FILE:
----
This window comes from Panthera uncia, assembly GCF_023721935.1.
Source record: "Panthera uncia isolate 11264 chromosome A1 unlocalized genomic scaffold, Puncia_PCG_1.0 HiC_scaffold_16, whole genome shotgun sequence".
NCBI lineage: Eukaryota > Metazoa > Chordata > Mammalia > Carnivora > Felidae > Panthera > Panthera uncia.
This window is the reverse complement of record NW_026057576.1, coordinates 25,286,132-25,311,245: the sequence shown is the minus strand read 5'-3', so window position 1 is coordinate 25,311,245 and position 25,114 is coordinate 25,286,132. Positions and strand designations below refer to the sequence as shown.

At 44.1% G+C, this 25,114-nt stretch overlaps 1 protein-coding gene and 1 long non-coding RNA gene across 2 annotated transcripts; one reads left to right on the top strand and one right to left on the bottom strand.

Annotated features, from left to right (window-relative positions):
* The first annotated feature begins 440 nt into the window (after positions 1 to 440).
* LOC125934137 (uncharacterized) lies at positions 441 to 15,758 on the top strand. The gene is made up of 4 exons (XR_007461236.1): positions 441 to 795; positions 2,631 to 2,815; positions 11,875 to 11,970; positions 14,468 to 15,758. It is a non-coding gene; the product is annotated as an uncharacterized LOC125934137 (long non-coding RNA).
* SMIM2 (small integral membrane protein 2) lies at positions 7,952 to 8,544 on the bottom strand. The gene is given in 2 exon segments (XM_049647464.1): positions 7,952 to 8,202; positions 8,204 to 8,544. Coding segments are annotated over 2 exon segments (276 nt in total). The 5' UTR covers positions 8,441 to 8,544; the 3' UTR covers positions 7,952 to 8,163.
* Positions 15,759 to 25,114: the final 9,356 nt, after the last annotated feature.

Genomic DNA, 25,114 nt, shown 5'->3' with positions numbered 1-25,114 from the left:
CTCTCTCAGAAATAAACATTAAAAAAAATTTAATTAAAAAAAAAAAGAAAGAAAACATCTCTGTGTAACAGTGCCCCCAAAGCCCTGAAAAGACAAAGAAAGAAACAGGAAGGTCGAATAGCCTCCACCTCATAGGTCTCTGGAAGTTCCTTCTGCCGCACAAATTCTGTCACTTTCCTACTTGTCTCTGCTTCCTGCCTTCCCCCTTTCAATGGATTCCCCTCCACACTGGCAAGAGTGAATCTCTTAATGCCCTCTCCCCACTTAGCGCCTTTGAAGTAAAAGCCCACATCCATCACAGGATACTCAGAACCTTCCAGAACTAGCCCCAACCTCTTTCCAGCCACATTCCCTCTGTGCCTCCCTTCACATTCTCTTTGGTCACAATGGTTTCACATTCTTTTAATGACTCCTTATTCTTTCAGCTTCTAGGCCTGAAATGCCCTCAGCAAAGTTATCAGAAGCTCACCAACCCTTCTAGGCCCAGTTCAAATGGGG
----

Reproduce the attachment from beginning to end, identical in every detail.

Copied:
This window comes from Panthera uncia, assembly GCF_023721935.1.
Source record: "Panthera uncia isolate 11264 chromosome A1 unlocalized genomic scaffold, Puncia_PCG_1.0 HiC_scaffold_16, whole genome shotgun sequence".
NCBI lineage: Eukaryota > Metazoa > Chordata > Mammalia > Carnivora > Felidae > Panthera > Panthera uncia.
This window is the reverse complement of record NW_026057576.1, coordinates 25,286,132-25,311,245: the sequence shown is the minus strand read 5'-3', so window position 1 is coordinate 25,311,245 and position 25,114 is coordinate 25,286,132. Positions and strand designations below refer to the sequence as shown.

At 44.1% G+C, this 25,114-nt stretch overlaps 1 protein-coding gene and 1 long non-coding RNA gene across 2 annotated transcripts; one reads left to right on the top strand and one right to left on the bottom strand.

Annotated features, from left to right (window-relative positions):
* The first annotated feature begins 440 nt into the window (after positions 1 to 440).
* LOC125934137 (uncharacterized) lies at positions 441 to 15,758 on the top strand. The gene is made up of 4 exons (XR_007461236.1): positions 441 to 795; positions 2,631 to 2,815; positions 11,875 to 11,970; positions 14,468 to 15,758. It is a non-coding gene; the product is annotated as an uncharacterized LOC125934137 (long non-coding RNA).
* SMIM2 (small integral membrane protein 2) lies at positions 7,952 to 8,544 on the bottom strand. The gene is given in 2 exon segments (XM_049647464.1): positions 7,952 to 8,202; positions 8,204 to 8,544. Coding segments are annotated over 2 exon segments (276 nt in total). The 5' UTR covers positions 8,441 to 8,544; the 3' UTR covers positions 7,952 to 8,163.
* Positions 15,759 to 25,114: the final 9,356 nt, after the last annotated feature.

Genomic DNA, 25,114 nt, shown 5'->3' with positions numbered 1-25,114 from the left:
CTCTCTCAGAAATAAACATTAAAAAAAATTTAATTAAAAAAAAAAAGAAAGAAAACATCTCTGTGTAACAGTGCCCCCAAAGCCCTGAAAAGACAAAGAAAGAAACAGGAAGGTCGAATAGCCTCCACCTCATAGGTCTCTGGAAGTTCCTTCTGCCGCACAAATTCTGTCACTTTCCTACTTGTCTCTGCTTCCTGCCTTCCCCCTTTCAATGGATTCCCCTCCACACTGGCAAGAGTGAATCTCTTAATGCCCTCTCCCCACTTAGCGCCTTTGAAGTAAAAGCCCACATCCATCACAGGATACTCAGAACCTTCCAGAACTAGCCCCAACCTCTTTCCAGCCACATTCCCTCTGTGCCTCCCTTCACATTCTCTTTGGTCACAATGGTTTCACATTCTTTTAATGACTCCTTATTCTTTCAGCTTCTAGGCCTGAAATGCCCTCAGCAAAGTTATCAGAAGCTCACCAACCCTTCTAGGCCCAGTTCAAATGGGG